Hospital-Acquired Infections (HAIs), are infections that patients can get after having medical or surgical treatments. These infections can happen when needles and tubes are inserted through a person's skin, which is the natural protection against bacteria and other organisms. Insertion of needles and devices provide a pathway for bacteria and other organisms to enter the blood stream and lungs. Patients in the intensive care unit (ICU) have the highest risk of HAIs because of the number of procedures they undergo and the seriousness of their health problems. HAIs can aggravate a patient's illness and lengthen their stay in the hospital. They also can be passed on to other individuals.
A healthcare-associated infection is an infection that occurs in a patient as a result of being in a healthcare setting. These measures include:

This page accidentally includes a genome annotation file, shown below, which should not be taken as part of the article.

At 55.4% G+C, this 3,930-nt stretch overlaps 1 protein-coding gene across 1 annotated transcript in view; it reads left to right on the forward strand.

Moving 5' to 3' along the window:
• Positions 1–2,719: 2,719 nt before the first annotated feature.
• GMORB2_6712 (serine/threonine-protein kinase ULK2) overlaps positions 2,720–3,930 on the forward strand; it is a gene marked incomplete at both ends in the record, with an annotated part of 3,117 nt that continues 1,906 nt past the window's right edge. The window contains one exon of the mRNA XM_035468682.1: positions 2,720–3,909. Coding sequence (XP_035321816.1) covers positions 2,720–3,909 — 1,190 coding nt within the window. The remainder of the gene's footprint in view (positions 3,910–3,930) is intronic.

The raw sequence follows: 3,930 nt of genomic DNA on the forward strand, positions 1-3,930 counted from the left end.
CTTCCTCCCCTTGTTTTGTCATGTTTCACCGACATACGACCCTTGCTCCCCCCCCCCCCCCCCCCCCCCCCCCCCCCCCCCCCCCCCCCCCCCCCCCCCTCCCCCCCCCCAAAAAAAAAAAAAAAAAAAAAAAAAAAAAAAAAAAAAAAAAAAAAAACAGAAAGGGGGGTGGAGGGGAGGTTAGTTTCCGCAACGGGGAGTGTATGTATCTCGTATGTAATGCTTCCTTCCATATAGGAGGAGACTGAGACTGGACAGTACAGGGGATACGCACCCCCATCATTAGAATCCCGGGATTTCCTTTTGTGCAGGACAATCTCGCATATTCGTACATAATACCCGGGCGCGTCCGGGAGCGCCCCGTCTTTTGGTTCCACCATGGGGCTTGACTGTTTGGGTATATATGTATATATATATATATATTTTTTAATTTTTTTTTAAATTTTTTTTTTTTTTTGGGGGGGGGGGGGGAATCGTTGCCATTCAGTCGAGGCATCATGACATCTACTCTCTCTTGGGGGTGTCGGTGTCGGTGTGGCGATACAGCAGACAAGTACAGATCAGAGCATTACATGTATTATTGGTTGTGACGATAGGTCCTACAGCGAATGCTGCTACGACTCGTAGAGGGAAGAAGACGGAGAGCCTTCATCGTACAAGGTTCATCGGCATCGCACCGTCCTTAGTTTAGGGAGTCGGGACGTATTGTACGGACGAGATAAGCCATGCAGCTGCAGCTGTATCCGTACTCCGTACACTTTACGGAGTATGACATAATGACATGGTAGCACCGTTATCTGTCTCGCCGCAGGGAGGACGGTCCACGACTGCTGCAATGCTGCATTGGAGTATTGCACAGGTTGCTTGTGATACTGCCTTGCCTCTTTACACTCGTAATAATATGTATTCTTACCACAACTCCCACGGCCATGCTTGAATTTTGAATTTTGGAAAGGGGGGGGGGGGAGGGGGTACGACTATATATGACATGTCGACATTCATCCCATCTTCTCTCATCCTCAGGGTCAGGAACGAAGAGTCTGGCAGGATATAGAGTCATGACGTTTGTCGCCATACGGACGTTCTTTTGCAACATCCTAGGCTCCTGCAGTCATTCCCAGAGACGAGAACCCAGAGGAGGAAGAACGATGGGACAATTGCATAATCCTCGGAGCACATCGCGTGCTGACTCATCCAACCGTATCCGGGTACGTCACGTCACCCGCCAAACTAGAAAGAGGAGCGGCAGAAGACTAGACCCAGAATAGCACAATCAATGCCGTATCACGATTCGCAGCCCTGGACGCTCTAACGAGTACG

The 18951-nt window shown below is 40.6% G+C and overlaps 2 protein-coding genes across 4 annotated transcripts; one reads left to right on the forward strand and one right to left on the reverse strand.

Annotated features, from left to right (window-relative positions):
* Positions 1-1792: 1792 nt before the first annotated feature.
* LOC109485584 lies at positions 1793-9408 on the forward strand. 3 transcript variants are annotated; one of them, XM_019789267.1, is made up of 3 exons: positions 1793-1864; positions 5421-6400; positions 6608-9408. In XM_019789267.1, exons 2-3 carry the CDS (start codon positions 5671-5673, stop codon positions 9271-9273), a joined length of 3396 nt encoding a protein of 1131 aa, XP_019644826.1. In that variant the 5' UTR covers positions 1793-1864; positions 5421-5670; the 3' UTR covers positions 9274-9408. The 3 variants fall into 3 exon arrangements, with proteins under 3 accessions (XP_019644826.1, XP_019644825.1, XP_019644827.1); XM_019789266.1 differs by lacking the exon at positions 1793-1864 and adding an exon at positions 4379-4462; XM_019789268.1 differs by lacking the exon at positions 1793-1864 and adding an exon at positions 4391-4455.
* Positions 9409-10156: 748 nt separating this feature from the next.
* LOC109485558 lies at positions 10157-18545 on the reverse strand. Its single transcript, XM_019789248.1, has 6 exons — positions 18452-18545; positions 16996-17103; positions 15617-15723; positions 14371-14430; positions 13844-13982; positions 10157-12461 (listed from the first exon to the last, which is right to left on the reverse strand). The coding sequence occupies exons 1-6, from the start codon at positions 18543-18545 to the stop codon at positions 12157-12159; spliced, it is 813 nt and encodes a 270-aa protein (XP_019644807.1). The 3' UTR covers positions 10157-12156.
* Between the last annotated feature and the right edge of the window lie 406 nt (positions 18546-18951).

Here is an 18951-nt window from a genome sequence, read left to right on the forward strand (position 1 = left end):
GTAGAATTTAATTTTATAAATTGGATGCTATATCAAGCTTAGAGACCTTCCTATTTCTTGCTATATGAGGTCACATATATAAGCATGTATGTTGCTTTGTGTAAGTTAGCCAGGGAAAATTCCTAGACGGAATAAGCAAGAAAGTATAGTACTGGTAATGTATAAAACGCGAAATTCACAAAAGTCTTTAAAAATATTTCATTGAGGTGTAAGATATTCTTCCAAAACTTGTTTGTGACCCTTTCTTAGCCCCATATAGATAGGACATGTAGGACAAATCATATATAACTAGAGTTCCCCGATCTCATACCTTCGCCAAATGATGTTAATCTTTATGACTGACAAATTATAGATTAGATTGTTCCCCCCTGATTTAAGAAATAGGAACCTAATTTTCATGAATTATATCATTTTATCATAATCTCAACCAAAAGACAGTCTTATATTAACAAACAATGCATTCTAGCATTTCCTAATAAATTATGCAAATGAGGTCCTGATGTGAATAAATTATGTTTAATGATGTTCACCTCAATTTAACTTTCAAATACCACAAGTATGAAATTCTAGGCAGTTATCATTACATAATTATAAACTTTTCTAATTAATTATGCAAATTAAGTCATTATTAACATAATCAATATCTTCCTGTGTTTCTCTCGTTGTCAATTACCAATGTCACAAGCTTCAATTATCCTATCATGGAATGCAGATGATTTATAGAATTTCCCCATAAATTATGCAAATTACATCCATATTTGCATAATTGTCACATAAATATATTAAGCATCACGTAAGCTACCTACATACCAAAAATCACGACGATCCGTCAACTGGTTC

- Central Line-Associated Bloodstream (CLAB) Infections
- Surgical Site Infection Following Coronary Artery Bypass Graft (CABG)-Mediastinitis
The Department of Health will publish on their website infection rates for central line associated blood stream infections in intensive care units. The reports will be updated every six months with the most recent four quarters of data. The department will report only aggregate statewide CABG surgical infection rates. Data will be reported through the CDC National Healthcare Safety Network (NHSN).